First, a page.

This fall, find new inspiration from a venerable autumn icon.
by McKenzie Graham
This is an excerpt from The Artist’s Life in The Artist’s Magazine (October 2013). Click here to read the full issue.
The squash is a humble vegetable. It’s violently catapulted across fields in a sport called pumpkin chunking. It’s subjected yearly to eager hands equipped with carving knives, and then, it’s inevitably left to rot on front porches across America, while our attention moves to plants of the evergreen sort.
In truth, perhaps no other vegetable in the world has quite so effectively unified the global art community. Squashes of various kinds can be found on nearly every continent, and they’re almost universally used as a subject or material. In many parts of Africa, squashes and gourds are dried and carved into beautiful cookware, while artisans in South America accompany their carving with burning cords or twigs to create intricate and delicate designs across the surface, usually depicting scenes of everyday life. Of course, squashes are also used in traditional oil compositions, and Vincent van Gogh painted, arguably, one of the most famous, Still Life with Two Jars and Two Pumpkins.
So what quality do winter squashes possess that makes artists everywhere run to their easels? I asked three artists familiar with the subject to weigh in: Sarah Lamb, Jeffrey T. Larson, and Hans Guerin. Larson finds alluring their “subtle textures, and the way the light flows broadly across the form.” Guerin agrees and adds, “They have an incredible variety of intricacies, creating almost endless possibilities for unique setups.”
While those intricacies can be a fun challenge, Guerin is quick to add that they’re exactly that: “As a subject, squashes will expose any weaknesses you have in the fundamentals. Squashes have hard edges, soft edges, detail, intense and dull colors, and usually a sheen that receives colored, reflected light.” That sheen is how Lamb determines her medium. “The waxy skin lends itself naturally to the thickness and opacity of oil paint,” she says; “however, the Wyeths (N.C. and Andrew) did a wonderful job in watercolor and tempera as well.”
While pumpkins are most recognizable in their signature bright orange, Larson and Lamb both agree that straying from that familiarity is the best way to avoid being cornered into seasonal art. “I’ve never painted an orange pumpkin,” says Lamb. “The blue Hubbard squash is probably my favorite.” Larson says his color preference leans toward white and celadon. “While there is the obvious association of celebrating the harvest,” says Larson, “I think, for many artists, it usually comes back to the inherent beauty and artistic challenge that each subject possesses.” Although Guerin bucks the trend and uses traditional fall colors, he also notes, “My still life paintings of squashes are often about concepts not confined to a time of year, whether it’s radiating colors, interesting textures, or a subtle narrative.”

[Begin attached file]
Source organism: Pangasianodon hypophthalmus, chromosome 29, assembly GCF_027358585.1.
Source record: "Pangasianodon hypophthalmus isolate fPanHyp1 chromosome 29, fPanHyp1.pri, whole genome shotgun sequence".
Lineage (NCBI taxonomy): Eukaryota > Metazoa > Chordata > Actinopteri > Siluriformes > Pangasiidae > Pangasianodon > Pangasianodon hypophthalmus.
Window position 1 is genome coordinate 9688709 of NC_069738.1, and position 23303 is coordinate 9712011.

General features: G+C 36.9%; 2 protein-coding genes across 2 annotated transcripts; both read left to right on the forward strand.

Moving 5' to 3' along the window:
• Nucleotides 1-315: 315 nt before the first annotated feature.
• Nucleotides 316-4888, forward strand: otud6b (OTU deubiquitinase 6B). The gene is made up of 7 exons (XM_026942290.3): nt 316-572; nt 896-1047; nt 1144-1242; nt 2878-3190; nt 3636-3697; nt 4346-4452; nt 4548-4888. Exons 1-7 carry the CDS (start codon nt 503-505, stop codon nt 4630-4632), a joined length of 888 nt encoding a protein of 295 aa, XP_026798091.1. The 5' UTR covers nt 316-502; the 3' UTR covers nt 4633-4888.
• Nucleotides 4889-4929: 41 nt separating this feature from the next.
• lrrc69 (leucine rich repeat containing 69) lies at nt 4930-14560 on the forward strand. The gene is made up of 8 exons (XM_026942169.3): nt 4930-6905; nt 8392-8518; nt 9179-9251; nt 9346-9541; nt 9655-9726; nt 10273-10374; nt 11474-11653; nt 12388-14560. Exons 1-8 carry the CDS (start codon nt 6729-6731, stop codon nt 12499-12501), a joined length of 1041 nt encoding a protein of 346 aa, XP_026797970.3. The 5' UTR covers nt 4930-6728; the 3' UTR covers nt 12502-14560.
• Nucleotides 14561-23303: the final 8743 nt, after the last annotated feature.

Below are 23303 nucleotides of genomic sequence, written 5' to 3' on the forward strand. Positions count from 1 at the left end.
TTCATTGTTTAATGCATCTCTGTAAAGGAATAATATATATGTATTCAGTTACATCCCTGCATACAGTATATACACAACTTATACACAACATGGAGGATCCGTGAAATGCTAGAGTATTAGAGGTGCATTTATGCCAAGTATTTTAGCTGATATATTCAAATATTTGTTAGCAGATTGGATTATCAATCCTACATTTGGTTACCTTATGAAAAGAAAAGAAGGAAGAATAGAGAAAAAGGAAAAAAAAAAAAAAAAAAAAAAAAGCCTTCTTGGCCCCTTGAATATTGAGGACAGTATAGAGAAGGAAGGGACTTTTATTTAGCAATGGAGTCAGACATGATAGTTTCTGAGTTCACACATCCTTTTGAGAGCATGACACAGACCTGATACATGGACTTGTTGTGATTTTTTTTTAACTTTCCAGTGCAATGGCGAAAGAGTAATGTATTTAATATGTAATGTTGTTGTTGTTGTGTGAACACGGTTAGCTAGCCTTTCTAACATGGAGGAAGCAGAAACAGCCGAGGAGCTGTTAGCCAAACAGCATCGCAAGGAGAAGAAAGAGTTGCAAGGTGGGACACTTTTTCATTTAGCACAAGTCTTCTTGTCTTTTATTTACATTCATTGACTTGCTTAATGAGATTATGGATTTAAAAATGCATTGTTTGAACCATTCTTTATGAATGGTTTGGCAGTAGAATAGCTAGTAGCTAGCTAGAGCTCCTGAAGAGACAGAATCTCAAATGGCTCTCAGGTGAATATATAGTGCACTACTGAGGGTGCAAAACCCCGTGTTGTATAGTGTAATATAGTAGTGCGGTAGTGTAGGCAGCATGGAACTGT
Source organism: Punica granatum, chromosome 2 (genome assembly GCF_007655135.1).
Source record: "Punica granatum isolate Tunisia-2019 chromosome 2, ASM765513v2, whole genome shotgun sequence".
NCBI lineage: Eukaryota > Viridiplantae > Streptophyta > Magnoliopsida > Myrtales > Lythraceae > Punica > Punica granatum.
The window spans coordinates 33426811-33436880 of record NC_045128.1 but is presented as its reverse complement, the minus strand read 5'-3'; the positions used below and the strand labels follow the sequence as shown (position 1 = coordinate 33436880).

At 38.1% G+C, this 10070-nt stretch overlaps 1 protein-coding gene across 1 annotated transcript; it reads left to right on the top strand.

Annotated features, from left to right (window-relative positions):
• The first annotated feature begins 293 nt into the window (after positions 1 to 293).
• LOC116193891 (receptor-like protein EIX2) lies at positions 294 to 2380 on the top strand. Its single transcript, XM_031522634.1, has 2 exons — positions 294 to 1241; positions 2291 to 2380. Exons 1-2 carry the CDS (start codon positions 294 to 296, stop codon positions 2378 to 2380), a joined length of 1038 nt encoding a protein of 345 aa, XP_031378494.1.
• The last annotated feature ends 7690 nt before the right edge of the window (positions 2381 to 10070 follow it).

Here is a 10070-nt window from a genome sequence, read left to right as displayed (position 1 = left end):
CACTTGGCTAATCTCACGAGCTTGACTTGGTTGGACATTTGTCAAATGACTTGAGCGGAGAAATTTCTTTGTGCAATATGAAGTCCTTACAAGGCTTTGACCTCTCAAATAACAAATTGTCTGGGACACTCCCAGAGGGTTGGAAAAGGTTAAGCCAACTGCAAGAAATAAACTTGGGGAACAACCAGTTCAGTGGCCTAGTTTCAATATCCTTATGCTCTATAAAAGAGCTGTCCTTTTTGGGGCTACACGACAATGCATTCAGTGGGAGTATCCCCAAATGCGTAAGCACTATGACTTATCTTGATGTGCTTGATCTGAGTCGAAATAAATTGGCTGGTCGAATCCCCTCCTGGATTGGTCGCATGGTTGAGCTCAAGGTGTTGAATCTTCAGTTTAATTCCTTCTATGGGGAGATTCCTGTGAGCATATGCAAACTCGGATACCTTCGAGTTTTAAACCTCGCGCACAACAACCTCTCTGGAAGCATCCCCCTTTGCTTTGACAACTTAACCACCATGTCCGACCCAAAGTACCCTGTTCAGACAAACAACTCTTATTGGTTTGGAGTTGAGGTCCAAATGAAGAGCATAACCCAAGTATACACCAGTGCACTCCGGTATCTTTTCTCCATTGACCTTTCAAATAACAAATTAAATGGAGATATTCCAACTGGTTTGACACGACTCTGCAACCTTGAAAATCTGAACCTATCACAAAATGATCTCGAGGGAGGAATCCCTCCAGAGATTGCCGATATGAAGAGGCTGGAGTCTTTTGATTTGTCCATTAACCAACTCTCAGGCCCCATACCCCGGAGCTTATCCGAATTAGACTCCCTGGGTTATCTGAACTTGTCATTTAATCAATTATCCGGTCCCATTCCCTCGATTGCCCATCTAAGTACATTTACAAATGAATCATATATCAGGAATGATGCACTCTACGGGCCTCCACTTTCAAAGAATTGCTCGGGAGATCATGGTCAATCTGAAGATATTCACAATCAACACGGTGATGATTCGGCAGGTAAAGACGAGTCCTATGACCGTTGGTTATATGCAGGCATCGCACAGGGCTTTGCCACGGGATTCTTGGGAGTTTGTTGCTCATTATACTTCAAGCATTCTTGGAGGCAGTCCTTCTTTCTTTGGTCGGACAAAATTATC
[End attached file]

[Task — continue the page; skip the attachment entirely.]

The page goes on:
Lamb recounts a narrative of her own, remembering her first experience painting a squash. “There was a great little farm stand near our house selling amazingly colored pumpkins. I fell in love and brought one home,” she says. “It kept me company in my studio for months—I became very attached—and it went through several color changes. I finally had to part with it in late spring when it started to rot and stain my floor. The painting hangs above our fireplace today, and I have fond memories of when I painted it every time I see it.”
I, too, cling to my favorite variety in fall, never tiring of seeing the earth describe a new shape with its delivery of another nutty brown, deeply ribbed beauty—and always remembering that wrapped up inside of each are seeds—promising an equally stunning visual inspiration for next year.
From Seed to Subject: Growing Your Art
When it comes to buying seeds, quality is important. Baker Creek Heirloom Seeds has nearly 100 winter squash varieties, all ready for their close-up in your next great piece of work. I spoke with Randel Agrella, the seed production manager at Baker Creek, and he has three bits of advice for eager gardeners.
1. Squashes require a lot of plant food, so try to use organic fertilizer, compost or simply well amended soil.
2. Squashes are quite prone to certain insect pests and diseases, including squash vine borers. The key to preventing extensive damage is to keep a close eye on your plants, checking the leaves and stems often.
3. Squashes aren’t just for decoration. “The flesh, seeds, unopened blossoms, and even the new leaves are edible,” says Agrella, so make sure to enjoy them roasted, steamed, fried, or pureed.
Mckenzie Graham is the associate editor of The Artist’s Magazine and a graduate of Miami University (Oxford, Ohio).
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